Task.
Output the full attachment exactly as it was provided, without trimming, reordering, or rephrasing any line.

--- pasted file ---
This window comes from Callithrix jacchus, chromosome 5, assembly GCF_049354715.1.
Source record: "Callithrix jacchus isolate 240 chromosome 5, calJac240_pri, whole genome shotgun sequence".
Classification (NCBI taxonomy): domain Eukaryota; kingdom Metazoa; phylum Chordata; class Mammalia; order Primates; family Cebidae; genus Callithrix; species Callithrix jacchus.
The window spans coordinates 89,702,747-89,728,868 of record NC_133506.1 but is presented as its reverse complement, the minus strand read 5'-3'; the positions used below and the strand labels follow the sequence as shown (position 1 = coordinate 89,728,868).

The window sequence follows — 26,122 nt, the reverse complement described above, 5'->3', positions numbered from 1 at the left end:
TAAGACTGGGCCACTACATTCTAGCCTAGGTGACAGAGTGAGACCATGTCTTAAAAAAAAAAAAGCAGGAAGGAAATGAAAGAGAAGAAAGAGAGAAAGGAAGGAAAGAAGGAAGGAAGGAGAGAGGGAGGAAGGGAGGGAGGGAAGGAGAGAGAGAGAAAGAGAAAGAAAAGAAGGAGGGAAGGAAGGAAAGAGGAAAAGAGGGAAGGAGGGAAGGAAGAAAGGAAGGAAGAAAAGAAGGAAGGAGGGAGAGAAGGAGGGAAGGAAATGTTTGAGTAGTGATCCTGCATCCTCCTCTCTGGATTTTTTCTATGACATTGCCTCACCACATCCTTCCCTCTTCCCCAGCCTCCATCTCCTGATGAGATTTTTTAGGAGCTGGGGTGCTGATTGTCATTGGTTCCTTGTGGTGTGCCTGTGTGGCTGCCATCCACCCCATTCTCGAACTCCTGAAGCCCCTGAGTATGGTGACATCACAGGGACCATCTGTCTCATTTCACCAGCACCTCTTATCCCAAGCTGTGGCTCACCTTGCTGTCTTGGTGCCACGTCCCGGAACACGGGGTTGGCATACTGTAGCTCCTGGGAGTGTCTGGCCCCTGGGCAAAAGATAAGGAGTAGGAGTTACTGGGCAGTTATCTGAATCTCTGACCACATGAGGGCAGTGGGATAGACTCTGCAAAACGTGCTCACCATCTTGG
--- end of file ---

This window comes from Callithrix jacchus, chromosome 5, assembly GCF_049354715.1.
Source record: "Callithrix jacchus isolate 240 chromosome 5, calJac240_pri, whole genome shotgun sequence".
Classification (NCBI taxonomy): domain Eukaryota; kingdom Metazoa; phylum Chordata; class Mammalia; order Primates; family Cebidae; genus Callithrix; species Callithrix jacchus.
The window spans coordinates 89,702,747-89,728,868 of record NC_133506.1 but is presented as its reverse complement, the minus strand read 5'-3'; the positions used below and the strand labels follow the sequence as shown (position 1 = coordinate 89,728,868).

The window sequence follows — 26,122 nt, the reverse complement described above, 5'->3', positions numbered from 1 at the left end:
TAAGACTGGGCCACTACATTCTAGCCTAGGTGACAGAGTGAGACCATGTCTTAAAAAAAAAAAAGCAGGAAGGAAATGAAAGAGAAGAAAGAGAGAAAGGAAGGAAAGAAGGAAGGAAGGAGAGAGGGAGGAAGGGAGGGAGGGAAGGAGAGAGAGAGAAAGAGAAAGAAAAGAAGGAGGGAAGGAAGGAAAGAGGAAAAGAGGGAAGGAGGGAAGGAAGAAAGGAAGGAAGAAAAGAAGGAAGGAGGGAGAGAAGGAGGGAAGGAAATGTTTGAGTAGTGATCCTGCATCCTCCTCTCTGGATTTTTTCTATGACATTGCCTCACCACATCCTTCCCTCTTCCCCAGCCTCCATCTCCTGATGAGATTTTTTAGGAGCTGGGGTGCTGATTGTCATTGGTTCCTTGTGGTGTGCCTGTGTGGCTGCCATCCACCCCATTCTCGAACTCCTGAAGCCCCTGAGTATGGTGACATCACAGGGACCATCTGTCTCATTTCACCAGCACCTCTTATCCCAAGCTGTGGCTCACCTTGCTGTCTTGGTGCCACGTCCCGGAACACGGGGTTGGCATACTGTAGCTCCTGGGAGTGTCTGGCCCCTGGGCAAAAGATAAGGAGTAGGAGTTACTGGGCAGTTATCTGAATCTCTGACCACATGAGGGCAGTGGGATAGACTCTGCAAAACGTGCTCACCATCTTGG